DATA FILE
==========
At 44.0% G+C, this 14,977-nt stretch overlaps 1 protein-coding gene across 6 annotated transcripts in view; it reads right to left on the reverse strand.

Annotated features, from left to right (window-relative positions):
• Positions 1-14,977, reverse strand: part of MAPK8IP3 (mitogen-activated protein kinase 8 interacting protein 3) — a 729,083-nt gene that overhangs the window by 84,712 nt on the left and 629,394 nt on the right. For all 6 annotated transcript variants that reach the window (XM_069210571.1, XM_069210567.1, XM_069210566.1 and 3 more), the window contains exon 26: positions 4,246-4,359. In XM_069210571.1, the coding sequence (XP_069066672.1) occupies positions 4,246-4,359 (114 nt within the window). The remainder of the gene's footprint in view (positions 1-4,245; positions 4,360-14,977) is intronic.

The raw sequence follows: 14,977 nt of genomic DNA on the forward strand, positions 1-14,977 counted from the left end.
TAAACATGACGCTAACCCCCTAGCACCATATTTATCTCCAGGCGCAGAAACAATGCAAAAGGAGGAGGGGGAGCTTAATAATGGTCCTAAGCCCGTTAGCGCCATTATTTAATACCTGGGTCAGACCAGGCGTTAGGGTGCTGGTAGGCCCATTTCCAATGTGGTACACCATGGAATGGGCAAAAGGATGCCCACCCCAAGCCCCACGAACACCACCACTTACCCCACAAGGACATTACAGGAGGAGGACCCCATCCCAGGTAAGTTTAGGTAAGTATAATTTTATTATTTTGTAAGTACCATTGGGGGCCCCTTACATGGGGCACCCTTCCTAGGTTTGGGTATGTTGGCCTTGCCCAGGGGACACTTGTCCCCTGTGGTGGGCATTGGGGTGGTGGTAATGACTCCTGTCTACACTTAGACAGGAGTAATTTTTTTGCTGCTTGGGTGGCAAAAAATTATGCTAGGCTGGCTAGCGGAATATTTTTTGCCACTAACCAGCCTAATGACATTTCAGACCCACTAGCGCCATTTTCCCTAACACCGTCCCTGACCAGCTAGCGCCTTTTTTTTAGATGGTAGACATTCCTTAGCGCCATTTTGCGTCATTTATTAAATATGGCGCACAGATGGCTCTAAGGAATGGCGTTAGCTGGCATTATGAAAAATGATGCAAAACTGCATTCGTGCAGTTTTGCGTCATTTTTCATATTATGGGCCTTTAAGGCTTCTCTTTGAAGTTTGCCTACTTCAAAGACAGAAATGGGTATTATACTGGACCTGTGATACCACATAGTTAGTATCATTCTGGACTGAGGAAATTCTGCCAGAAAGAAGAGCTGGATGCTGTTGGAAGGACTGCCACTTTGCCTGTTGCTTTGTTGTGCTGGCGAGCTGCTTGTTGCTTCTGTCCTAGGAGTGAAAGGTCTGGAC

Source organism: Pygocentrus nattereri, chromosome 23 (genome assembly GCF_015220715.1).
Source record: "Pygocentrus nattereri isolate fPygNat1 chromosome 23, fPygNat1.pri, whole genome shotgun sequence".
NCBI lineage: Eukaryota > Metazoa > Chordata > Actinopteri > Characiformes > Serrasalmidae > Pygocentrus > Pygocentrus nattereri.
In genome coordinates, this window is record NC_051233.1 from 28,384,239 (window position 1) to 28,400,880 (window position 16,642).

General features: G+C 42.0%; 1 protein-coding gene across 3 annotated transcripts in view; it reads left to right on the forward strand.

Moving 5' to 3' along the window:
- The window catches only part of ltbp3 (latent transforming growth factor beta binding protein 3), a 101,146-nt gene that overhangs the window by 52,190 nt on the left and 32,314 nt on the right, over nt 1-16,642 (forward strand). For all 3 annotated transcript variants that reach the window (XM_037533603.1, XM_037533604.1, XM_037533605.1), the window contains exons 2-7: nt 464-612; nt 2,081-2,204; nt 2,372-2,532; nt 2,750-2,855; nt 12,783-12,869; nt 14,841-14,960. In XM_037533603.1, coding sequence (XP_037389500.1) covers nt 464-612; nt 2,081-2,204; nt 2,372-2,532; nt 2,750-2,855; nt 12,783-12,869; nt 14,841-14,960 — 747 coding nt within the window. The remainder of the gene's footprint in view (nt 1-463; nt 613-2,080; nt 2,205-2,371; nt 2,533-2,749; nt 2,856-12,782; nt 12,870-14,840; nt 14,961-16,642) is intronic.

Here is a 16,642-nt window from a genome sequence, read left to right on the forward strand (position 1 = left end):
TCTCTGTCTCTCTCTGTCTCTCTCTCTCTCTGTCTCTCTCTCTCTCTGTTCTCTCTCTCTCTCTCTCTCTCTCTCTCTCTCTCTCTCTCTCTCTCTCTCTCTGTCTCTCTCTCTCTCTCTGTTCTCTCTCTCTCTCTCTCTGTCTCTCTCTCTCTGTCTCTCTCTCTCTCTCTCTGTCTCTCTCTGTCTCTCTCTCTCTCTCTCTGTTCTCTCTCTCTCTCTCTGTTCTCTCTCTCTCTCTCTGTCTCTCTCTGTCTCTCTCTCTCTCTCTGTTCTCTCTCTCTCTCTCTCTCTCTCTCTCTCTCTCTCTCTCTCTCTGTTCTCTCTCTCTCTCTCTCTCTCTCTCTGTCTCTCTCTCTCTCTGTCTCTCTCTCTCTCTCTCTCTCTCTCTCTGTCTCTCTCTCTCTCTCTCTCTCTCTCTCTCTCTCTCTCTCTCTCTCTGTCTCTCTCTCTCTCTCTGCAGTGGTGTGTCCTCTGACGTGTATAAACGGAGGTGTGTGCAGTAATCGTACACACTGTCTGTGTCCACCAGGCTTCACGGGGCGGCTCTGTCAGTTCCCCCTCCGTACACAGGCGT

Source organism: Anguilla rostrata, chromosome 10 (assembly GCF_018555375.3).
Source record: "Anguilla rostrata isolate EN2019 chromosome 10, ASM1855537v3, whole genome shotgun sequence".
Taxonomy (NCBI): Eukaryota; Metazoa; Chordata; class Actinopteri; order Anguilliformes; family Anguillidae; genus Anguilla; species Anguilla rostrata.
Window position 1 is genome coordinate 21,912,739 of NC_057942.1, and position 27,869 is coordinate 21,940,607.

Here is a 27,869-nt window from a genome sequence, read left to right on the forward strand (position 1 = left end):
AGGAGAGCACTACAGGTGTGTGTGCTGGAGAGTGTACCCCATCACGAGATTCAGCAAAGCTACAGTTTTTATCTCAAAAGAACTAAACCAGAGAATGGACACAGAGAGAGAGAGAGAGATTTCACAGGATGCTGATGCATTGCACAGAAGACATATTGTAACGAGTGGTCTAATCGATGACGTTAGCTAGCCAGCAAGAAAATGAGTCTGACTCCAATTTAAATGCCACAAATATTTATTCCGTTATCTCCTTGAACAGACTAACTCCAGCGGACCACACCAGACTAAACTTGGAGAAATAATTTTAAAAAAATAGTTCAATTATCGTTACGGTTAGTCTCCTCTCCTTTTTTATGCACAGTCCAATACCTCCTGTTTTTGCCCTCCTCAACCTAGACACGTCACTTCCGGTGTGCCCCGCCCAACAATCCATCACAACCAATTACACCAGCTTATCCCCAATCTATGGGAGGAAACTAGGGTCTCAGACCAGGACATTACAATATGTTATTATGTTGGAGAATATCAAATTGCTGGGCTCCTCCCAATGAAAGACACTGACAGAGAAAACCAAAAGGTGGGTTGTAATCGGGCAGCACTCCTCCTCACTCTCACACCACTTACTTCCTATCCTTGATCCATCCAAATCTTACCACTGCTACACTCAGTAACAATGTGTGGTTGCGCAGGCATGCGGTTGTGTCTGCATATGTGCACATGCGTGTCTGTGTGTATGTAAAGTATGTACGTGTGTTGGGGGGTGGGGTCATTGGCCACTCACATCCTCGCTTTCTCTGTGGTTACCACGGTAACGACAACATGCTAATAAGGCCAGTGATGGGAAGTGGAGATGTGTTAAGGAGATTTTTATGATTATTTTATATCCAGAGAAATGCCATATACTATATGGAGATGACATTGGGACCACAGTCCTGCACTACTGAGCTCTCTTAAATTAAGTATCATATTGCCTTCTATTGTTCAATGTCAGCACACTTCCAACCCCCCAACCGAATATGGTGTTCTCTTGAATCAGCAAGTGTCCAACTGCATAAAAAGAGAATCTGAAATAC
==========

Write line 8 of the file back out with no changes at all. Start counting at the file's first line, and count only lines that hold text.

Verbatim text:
NCBI lineage: Eukaryota > Metazoa > Chordata > Actinopteri > Characiformes > Serrasalmidae > Pygocentrus > Pygocentrus nattereri.